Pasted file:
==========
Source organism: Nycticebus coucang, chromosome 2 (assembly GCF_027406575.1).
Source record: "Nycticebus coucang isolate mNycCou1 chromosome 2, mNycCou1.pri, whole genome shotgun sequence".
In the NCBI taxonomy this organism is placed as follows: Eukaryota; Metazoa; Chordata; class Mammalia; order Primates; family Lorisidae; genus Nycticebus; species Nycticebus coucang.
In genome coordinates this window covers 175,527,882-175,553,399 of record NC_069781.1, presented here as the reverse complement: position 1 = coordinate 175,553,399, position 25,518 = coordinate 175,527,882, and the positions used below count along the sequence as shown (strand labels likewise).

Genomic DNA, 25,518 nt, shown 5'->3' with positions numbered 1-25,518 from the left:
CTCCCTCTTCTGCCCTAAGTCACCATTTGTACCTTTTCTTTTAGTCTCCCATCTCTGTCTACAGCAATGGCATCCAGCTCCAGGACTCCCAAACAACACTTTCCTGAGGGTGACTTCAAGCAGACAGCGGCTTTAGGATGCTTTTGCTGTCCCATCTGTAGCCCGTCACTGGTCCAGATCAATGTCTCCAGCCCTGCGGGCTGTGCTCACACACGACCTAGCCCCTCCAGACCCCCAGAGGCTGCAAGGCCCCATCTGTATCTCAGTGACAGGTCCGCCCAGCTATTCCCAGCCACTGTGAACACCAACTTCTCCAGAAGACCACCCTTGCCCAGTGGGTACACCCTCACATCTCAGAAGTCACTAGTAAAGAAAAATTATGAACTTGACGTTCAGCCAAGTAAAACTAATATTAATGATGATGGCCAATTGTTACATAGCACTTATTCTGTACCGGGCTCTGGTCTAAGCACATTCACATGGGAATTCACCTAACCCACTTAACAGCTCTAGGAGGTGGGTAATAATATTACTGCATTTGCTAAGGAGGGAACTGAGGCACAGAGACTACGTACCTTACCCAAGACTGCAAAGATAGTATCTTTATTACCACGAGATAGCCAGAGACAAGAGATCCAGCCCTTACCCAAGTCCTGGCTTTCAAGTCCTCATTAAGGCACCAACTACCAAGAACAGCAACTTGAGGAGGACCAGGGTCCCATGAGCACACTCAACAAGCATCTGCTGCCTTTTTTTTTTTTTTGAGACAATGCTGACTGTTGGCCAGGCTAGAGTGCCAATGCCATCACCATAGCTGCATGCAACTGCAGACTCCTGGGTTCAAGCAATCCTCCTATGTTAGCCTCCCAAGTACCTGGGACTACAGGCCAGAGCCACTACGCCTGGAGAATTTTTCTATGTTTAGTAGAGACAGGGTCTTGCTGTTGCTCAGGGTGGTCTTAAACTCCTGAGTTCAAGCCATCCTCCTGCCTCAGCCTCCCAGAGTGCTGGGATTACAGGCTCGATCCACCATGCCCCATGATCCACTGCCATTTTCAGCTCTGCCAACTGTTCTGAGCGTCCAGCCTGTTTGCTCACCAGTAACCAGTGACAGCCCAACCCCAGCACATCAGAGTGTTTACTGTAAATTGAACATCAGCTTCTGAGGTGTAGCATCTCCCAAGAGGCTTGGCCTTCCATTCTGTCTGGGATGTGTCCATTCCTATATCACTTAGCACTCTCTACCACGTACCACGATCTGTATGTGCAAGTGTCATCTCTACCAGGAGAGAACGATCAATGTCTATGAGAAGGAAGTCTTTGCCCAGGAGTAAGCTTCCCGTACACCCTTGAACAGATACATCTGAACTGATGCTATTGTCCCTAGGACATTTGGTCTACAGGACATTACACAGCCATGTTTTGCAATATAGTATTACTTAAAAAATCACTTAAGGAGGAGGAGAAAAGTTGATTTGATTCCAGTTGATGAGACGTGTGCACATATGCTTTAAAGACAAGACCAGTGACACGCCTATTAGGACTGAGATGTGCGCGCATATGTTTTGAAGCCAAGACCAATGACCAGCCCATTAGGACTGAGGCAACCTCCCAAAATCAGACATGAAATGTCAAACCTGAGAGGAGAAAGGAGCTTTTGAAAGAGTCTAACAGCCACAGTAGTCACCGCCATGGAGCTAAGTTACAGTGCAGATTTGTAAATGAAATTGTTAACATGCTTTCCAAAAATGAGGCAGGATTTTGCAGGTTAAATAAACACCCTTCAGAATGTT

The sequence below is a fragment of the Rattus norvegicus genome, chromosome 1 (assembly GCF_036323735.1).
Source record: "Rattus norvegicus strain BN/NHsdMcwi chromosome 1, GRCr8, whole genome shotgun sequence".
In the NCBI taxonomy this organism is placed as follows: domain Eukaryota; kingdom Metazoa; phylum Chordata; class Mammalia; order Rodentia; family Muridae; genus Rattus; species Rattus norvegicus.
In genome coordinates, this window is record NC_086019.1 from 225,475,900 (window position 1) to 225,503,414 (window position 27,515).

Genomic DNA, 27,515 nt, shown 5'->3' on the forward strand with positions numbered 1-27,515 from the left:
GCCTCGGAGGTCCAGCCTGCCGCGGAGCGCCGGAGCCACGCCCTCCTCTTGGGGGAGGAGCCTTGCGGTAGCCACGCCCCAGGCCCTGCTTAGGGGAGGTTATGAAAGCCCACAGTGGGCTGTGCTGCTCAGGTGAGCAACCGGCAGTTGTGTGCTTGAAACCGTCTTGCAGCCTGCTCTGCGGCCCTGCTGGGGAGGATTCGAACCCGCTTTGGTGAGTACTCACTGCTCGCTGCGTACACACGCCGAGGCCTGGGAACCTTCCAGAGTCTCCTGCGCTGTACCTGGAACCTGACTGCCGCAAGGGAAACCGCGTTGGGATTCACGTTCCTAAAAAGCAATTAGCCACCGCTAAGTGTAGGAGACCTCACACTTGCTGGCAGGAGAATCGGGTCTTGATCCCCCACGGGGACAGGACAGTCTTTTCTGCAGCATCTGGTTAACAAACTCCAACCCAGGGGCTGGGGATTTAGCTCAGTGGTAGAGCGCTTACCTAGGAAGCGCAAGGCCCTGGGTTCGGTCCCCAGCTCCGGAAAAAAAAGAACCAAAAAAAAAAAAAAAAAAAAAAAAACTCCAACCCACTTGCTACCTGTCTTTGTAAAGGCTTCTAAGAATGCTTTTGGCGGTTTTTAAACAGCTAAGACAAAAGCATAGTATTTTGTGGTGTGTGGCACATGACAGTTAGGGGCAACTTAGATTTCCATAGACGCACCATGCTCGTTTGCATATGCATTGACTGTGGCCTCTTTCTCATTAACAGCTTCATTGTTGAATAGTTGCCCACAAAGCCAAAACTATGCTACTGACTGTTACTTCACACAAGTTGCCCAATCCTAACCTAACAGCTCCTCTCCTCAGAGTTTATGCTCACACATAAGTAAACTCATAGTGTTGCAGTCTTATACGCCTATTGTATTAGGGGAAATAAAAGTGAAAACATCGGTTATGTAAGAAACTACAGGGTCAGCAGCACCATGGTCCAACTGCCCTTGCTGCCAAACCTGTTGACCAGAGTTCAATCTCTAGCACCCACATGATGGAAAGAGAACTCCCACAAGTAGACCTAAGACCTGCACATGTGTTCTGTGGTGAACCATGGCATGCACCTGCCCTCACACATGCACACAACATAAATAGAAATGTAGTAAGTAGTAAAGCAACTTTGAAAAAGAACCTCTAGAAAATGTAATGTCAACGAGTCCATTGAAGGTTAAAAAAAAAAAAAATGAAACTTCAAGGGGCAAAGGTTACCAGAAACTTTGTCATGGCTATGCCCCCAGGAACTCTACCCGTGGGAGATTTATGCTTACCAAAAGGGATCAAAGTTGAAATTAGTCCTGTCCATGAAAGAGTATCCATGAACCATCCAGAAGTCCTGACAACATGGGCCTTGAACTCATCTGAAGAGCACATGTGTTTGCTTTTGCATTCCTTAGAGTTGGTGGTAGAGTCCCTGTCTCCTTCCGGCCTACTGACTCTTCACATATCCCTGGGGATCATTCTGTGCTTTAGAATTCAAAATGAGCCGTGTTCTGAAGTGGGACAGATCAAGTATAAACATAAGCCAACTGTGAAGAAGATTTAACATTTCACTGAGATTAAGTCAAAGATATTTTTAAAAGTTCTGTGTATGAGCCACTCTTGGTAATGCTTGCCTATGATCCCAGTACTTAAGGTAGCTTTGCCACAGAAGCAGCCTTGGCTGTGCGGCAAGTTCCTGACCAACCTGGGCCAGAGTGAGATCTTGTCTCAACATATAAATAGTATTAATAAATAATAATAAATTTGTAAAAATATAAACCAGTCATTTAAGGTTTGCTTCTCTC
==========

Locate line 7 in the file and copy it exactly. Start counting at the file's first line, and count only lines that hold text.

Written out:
The sequence below is a fragment of the Rattus norvegicus genome, chromosome 1 (assembly GCF_036323735.1).